A recent issue of the Economist ran a short blurb on Rimjin-gan, a news magazine from North Korea. Asia Press International is a vibrant Japan based news organization which specializes in all forms of human rights reporting. Since 1987, Asia Press International has provided a forum for over 30 activist writers and filmmakers. Their output spans the globe, but focuses on issues of political repression, warfare and health in developing countries. Asia Press International, with seven offices throughout Asia preserves a tradition of activist journalism which has largely been lost in today’s media.
Accurate reporting from North Korea is almost nonexistent. Much of which appears on the western media are reports of international talks, verifiable military actions and that which can be obtained from those lucky enough to escape one of the most isolated and repressive governments on the planet. Largely lost are reports of the experiences of average North Koreans, their attitudes toward the Kim dynasty and the grave state of human rights and health there. Enter Rimjim-gan, named for the Rimjin River which runs through North Korea.
All of Rinjin-gan’s journalists are North Koreans living in North Korean. Asia Press International was able to train them in techniques of covert journalism across the border in China, and provided some with satellite phones. Asia Press now maintains contacts with eight journalists spread throughout the country, who work at incredible risk to their own lives and the lives of their families. These on the ground informal correspondents record conversations with North Koreans, often unbeknownst to the subjects. This, of course, violates traditional standards of journalism, but as the subjects risk imprisonment, torture and death by outwardly stating their opinions, covert methods are preferred. Asia Press obscures the identities of interviewees.
What results is nothing short of incredible. A true independent and subversive press, unheard of in North Korea, provides a voice for those victimized by the Communist regime, and tells a story of food shortages, fear and widespread anger at the present government. A video shot by a Rimjin-gan reporter of a 23 year old woman foraging for food on a mountainside, clearly suffering the effects of malnutrition. She is foraging for food to feed her rabbits, whcih she sell at the market. When asked what she east, she plainly says, “Nothing.” Her parents are both dead and she sleeps outside. If she were born just 60 miles south, she’d likely be thinking about a hopeful future. Here, she likely doesn’t worry about much more than finding enough food to stay alive until tomorrow.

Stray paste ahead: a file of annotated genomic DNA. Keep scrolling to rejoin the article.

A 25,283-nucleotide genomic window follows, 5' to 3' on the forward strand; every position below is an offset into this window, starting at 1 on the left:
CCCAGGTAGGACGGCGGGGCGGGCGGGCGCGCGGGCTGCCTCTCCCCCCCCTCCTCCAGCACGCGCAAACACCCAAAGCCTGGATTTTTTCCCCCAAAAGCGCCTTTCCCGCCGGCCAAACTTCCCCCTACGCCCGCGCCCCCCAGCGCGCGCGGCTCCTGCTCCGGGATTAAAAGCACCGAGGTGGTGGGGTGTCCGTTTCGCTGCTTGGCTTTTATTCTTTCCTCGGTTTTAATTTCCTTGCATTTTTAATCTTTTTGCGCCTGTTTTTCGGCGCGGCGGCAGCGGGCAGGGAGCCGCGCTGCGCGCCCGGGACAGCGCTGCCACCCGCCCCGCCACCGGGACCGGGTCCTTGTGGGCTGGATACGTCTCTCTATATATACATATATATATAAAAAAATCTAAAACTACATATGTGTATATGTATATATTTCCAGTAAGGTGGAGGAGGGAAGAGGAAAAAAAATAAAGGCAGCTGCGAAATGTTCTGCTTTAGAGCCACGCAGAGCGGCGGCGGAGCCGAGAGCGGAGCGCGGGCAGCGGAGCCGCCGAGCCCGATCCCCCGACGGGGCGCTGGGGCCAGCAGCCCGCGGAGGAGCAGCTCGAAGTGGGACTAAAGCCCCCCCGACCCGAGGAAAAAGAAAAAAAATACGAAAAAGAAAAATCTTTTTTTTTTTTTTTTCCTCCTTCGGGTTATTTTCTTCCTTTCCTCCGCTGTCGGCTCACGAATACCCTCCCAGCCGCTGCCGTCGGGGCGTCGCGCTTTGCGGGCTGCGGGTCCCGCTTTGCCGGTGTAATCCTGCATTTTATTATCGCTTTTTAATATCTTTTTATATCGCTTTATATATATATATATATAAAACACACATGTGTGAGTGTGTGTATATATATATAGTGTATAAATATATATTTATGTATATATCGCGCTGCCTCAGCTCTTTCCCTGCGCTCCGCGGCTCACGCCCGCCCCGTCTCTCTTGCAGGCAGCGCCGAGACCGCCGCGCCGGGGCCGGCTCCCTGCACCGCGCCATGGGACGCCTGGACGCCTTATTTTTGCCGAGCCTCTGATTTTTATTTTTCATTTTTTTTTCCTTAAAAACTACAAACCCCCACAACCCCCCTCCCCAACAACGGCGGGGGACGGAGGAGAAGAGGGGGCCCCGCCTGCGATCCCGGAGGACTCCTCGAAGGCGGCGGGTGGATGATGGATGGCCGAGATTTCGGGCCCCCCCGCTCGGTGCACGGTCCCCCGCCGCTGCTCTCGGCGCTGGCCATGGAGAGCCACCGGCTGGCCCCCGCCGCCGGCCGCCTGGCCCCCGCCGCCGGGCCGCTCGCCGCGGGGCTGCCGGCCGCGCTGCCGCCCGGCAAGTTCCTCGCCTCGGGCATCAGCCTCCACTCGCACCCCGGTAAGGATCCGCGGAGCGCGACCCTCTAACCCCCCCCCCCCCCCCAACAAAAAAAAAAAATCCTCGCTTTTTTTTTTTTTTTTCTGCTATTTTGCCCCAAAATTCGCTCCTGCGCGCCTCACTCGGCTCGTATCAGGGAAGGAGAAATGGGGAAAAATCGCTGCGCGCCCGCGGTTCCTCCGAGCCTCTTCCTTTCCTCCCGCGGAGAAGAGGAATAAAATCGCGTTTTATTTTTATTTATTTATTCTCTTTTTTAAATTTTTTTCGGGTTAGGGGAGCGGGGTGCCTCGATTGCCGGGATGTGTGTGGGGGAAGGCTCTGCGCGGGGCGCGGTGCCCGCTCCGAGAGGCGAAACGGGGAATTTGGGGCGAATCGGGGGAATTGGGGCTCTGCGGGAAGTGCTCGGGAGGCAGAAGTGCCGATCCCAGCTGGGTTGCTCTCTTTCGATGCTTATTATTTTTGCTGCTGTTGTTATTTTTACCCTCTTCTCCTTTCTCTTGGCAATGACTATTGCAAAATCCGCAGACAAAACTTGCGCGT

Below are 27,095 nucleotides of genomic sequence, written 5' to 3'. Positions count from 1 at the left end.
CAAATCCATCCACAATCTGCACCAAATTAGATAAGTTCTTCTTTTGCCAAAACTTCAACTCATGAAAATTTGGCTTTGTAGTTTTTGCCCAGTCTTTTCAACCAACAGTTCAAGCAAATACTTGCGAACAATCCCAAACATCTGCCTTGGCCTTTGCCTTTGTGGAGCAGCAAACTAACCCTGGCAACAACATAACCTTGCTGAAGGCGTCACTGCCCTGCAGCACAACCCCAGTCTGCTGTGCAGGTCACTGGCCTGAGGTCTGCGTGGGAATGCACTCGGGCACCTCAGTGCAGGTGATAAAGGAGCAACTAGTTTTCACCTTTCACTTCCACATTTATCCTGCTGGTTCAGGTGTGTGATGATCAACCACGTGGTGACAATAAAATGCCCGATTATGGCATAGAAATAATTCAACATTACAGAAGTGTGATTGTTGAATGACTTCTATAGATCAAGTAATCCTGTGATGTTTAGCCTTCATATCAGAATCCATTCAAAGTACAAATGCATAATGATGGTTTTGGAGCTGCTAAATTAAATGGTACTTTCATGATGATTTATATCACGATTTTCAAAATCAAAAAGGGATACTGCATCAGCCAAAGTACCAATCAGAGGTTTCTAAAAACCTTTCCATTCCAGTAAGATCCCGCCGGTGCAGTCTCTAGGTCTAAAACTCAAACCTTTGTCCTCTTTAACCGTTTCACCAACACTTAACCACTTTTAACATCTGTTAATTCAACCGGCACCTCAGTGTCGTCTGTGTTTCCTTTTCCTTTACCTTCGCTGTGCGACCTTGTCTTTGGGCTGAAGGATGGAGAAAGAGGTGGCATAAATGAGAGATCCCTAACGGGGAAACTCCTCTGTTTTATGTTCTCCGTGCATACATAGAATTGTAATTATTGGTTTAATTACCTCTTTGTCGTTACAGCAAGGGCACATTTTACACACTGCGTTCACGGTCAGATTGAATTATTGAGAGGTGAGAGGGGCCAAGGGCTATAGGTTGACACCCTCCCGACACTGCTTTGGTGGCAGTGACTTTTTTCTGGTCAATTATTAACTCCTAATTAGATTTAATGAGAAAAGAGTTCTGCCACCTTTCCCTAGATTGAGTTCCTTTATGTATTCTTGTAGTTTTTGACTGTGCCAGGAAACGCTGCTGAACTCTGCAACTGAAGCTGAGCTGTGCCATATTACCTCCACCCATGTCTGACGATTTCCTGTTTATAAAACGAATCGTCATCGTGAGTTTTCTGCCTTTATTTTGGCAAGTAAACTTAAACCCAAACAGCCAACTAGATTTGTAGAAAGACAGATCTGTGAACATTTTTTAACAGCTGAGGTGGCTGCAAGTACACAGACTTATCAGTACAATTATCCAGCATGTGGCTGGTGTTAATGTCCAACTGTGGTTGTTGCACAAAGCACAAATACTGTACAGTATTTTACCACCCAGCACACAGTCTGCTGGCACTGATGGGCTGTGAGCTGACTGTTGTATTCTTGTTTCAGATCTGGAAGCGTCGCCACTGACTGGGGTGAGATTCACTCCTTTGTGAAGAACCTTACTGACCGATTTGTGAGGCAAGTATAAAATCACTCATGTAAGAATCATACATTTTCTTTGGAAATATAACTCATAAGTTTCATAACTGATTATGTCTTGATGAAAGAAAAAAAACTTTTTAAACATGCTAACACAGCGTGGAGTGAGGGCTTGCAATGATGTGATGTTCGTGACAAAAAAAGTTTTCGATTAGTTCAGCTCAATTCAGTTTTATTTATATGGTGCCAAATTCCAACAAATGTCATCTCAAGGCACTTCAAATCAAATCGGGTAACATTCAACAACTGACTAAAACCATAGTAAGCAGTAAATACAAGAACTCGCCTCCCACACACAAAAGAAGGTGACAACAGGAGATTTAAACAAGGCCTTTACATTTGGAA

Ideally, I would have had this ready for last week MLK day, but alas, the DVD pile gets no smaller and other things get in the way. 2007’s “Brick by Brick: A Civil Rights Story” documents the problems of racial segregation in Yonkers, NY, a small working class community north of the Bronx.
Initially a predominantly Italian community, the State of New York required that Yonker’s build low income housing, which they managed to concentrate in a small corner of Yonkers. As New Yorkers began to move to the area, real estate agents and town officials conspired to segregate persons of color to the east side school district. Eventually, white residents, worrying that black home owners would spill over into the predominately white west side, purchased a ten foot strip of land separating the two districts and build a mile lone wall, blocking streets and restricting movement.
The school district intentionally steered black students into vocational school post-high school, disproportionately concentrated resources in the white schools, and, along with the white city council, maintained a seperate but absolutely unequal school and city policy for more than 20 years post Civil Rights. African-American residents, concerned with growing crime and poor schools brought the case to the federal courts leading to a landmark decision requiring that Yonkers cease discriminatory practices and build low income housing in the West Side.
White residents naturally protested, stymieing efforts to build the proposed housing, which would be small town houses situated in blocks of 10 to 20 in predominantly white neighborhoods. Eventually armies of aging white residents reminiscent of angry Tea Partiers descended on the city council and the mayor, leading to stand off between Yonkers and the State and Federal courts.